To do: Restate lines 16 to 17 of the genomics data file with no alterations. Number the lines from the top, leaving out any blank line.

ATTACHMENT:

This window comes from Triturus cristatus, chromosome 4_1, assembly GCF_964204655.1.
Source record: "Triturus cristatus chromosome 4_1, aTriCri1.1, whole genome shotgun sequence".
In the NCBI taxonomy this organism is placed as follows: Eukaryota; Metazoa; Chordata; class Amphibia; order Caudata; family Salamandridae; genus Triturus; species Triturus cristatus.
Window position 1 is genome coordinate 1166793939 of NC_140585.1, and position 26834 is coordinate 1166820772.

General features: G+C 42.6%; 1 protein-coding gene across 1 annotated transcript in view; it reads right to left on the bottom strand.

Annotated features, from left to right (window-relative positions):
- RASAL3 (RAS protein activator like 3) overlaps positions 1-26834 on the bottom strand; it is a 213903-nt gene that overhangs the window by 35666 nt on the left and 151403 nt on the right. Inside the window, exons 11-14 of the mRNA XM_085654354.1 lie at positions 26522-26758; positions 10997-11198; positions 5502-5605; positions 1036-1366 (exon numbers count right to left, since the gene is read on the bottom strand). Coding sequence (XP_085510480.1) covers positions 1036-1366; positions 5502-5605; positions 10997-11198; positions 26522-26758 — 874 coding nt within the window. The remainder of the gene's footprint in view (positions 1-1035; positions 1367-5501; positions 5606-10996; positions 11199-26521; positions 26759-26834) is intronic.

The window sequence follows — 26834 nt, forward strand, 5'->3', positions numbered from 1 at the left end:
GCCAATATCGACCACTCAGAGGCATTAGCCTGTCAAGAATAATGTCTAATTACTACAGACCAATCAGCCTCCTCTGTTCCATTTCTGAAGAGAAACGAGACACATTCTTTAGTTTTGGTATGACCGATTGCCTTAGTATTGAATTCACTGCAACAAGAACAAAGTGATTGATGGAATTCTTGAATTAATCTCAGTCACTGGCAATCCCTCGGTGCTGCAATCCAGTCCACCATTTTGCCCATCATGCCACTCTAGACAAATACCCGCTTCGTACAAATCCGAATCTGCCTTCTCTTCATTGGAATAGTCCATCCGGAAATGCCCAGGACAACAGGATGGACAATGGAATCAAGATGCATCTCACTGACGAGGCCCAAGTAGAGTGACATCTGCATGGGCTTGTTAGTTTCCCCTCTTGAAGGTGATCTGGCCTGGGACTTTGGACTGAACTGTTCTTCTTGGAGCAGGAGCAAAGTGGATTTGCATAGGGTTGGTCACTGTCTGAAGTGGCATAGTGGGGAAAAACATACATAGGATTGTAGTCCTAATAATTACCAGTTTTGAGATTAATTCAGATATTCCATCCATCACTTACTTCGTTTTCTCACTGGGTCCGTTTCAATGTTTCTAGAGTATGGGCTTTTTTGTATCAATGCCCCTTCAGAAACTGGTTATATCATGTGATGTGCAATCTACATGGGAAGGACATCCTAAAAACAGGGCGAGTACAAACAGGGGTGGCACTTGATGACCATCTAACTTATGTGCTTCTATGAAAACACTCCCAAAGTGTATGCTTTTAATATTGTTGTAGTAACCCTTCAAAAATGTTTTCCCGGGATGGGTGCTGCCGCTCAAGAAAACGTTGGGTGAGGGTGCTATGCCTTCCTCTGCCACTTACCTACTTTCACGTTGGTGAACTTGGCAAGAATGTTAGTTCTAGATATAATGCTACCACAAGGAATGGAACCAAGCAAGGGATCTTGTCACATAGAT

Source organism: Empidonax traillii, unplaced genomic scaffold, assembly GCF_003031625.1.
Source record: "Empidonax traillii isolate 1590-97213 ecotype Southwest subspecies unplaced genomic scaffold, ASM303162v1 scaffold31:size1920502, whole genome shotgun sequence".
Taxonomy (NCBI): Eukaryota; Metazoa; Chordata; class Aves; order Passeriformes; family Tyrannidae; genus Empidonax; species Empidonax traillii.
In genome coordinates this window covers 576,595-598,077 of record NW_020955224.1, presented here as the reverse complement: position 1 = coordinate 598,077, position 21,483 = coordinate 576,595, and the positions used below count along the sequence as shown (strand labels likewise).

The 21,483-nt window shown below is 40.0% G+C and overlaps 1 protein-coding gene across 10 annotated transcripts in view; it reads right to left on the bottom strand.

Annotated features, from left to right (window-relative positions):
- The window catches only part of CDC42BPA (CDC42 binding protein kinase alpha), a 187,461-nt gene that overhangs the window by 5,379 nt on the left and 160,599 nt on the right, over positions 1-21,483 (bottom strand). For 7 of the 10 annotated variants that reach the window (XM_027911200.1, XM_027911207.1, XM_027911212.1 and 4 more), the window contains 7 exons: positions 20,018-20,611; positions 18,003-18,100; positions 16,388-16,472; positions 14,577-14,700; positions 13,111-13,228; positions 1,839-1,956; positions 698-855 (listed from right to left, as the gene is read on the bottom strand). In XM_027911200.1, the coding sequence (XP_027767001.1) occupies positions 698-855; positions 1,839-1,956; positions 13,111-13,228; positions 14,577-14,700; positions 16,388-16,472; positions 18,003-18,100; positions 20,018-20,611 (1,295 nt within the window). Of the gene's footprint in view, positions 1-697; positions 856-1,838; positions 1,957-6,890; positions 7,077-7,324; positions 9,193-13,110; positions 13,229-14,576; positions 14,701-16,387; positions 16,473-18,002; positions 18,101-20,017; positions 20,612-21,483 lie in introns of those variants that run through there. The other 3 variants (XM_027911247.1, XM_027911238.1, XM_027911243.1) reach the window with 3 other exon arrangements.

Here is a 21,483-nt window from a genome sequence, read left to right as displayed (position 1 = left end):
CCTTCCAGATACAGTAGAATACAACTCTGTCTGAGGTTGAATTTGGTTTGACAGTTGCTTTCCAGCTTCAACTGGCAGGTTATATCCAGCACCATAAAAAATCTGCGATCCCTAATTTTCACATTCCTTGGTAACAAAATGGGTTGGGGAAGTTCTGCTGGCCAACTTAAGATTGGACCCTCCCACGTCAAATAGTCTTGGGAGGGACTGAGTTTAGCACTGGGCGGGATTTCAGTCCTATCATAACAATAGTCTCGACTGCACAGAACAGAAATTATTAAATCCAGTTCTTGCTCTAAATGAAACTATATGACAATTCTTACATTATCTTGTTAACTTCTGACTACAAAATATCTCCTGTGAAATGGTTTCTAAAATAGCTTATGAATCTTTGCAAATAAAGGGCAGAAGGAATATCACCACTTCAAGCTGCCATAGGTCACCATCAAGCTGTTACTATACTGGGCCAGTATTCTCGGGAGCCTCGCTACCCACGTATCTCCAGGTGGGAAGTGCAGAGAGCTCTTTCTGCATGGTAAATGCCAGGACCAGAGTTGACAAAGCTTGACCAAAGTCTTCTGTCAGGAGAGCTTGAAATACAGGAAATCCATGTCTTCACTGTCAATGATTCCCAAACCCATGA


- The window catches only part of CDC42BPA (CDC42 binding protein kinase alpha), a 187,461-nt gene that overhangs the window by 5,379 nt on the left and 160,599 nt on the right, over positions 1-21,483 (bottom strand). For 7 of the 10 annotated variants that reach the window (XM_027911200.1, XM_027911207.1, XM_027911212.1 and 4 more), the window contains 7 exons: positions 20,018-20,611; positions 18,003-18,100; positions 16,388-16,472; positions 14,577-14,700; positions 13,111-13,228; positions 1,839-1,956; positions 698-855 (listed from right to left, as the gene is read on the bottom strand). In XM_027911200.1, the coding sequence (XP_027767001.1) occupies positions 698-855; positions 1,839-1,956; positions 13,111-13,228; positions 14,577-14,700; positions 16,388-16,472; positions 18,003-18,100; positions 20,018-20,611 (1,295 nt within the window). Of the gene's footprint in view, positions 1-697; positions 856-1,838; positions 1,957-6,890; positions 7,077-7,324; positions 9,193-13,110; positions 13,229-14,576; positions 14,701-16,387; positions 16,473-18,002; positions 18,101-20,017; positions 20,612-21,483 lie in introns of those variants that run through there. The other 3 variants (XM_027911247.1, XM_027911238.1, XM_027911243.1) reach the window with 3 other exon arrangements.

Here is a 21,483-nt window from a genome sequence, read left to right as displayed (position 1 = left end):